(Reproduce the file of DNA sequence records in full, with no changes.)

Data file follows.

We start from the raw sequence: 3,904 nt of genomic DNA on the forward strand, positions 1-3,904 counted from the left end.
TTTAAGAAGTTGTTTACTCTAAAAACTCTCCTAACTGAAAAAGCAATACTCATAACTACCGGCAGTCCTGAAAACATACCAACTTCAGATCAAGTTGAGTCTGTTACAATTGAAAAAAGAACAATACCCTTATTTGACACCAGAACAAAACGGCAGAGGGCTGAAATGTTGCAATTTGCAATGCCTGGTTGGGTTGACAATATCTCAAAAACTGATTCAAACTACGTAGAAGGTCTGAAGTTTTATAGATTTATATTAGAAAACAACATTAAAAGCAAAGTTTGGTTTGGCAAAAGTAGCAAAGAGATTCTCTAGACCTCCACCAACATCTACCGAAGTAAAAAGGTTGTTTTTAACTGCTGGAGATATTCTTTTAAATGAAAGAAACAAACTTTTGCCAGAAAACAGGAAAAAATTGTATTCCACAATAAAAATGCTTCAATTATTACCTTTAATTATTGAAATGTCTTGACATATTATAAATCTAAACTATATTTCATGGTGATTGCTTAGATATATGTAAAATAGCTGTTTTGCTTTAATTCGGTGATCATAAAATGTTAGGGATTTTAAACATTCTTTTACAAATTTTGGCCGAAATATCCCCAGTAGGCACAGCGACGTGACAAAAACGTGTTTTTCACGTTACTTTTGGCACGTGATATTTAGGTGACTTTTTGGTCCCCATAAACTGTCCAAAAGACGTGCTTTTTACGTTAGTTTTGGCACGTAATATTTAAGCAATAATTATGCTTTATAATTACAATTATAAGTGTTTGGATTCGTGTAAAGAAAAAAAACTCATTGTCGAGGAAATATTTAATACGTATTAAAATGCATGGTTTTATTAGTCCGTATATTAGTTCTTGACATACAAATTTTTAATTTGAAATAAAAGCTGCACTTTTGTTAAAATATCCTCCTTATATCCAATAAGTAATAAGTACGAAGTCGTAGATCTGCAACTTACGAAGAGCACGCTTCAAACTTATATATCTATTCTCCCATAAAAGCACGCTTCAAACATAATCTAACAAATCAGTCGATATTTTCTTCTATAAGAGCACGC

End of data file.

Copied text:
We start from the raw sequence: 3,904 nt of genomic DNA on the forward strand, positions 1-3,904 counted from the left end.
TTTAAGAAGTTGTTTACTCTAAAAACTCTCCTAACTGAAAAAGCAATACTCATAACTACCGGCAGTCCTGAAAACATACCAACTTCAGATCAAGTTGAGTCTGTTACAATTGAAAAAAGAACAATACCCTTATTTGACACCAGAACAAAACGGCAGAGGGCTGAAATGTTGCAATTTGCAATGCCTGGTTGGGTTGACAATATCTCAAAAACTGATTCAAACTACGTAGAAGGTCTGAAGTTTTATAGATTTATATTAGAAAACAACATTAAAAGCAAAGTTTGGTTTGGCAAAAGTAGCAAAGAGATTCTCTAGACCTCCACCAACATCTACCGAAGTAAAAAGGTTGTTTTTAACTGCTGGAGATATTCTTTTAAATGAAAGAAACAAACTTTTGCCAGAAAACAGGAAAAAATTGTATTCCACAATAAAAATGCTTCAATTATTACCTTTAATTATTGAAATGTCTTGACATATTATAAATCTAAACTATATTTCATGGTGATTGCTTAGATATATGTAAAATAGCTGTTTTGCTTTAATTCGGTGATCATAAAATGTTAGGGATTTTAAACATTCTTTTACAAATTTTGGCCGAAATATCCCCAGTAGGCACAGCGACGTGACAAAAACGTGTTTTTCACGTTACTTTTGGCACGTGATATTTAGGTGACTTTTTGGTCCCCATAAACTGTCCAAAAGACGTGCTTTTTACGTTAGTTTTGGCACGTAATATTTAAGCAATAATTATGCTTTATAATTACAATTATAAGTGTTTGGATTCGTGTAAAGAAAAAAAACTCATTGTCGAGGAAATATTTAATACGTATTAAAATGCATGGTTTTATTAGTCCGTATATTAGTTCTTGACATACAAATTTTTAATTTGAAATAAAAGCTGCACTTTTGTTAAAATATCCTCCTTATATCCAATAAGTAATAAGTACGAAGTCGTAGATCTGCAACTTACGAAGAGCACGCTTCAAACTTATATATCTATTCTCCCATAAAAGCACGCTTCAAACATAATCTAACAAATCAGTCGATATTTTCTTCTATAAGAGCACGC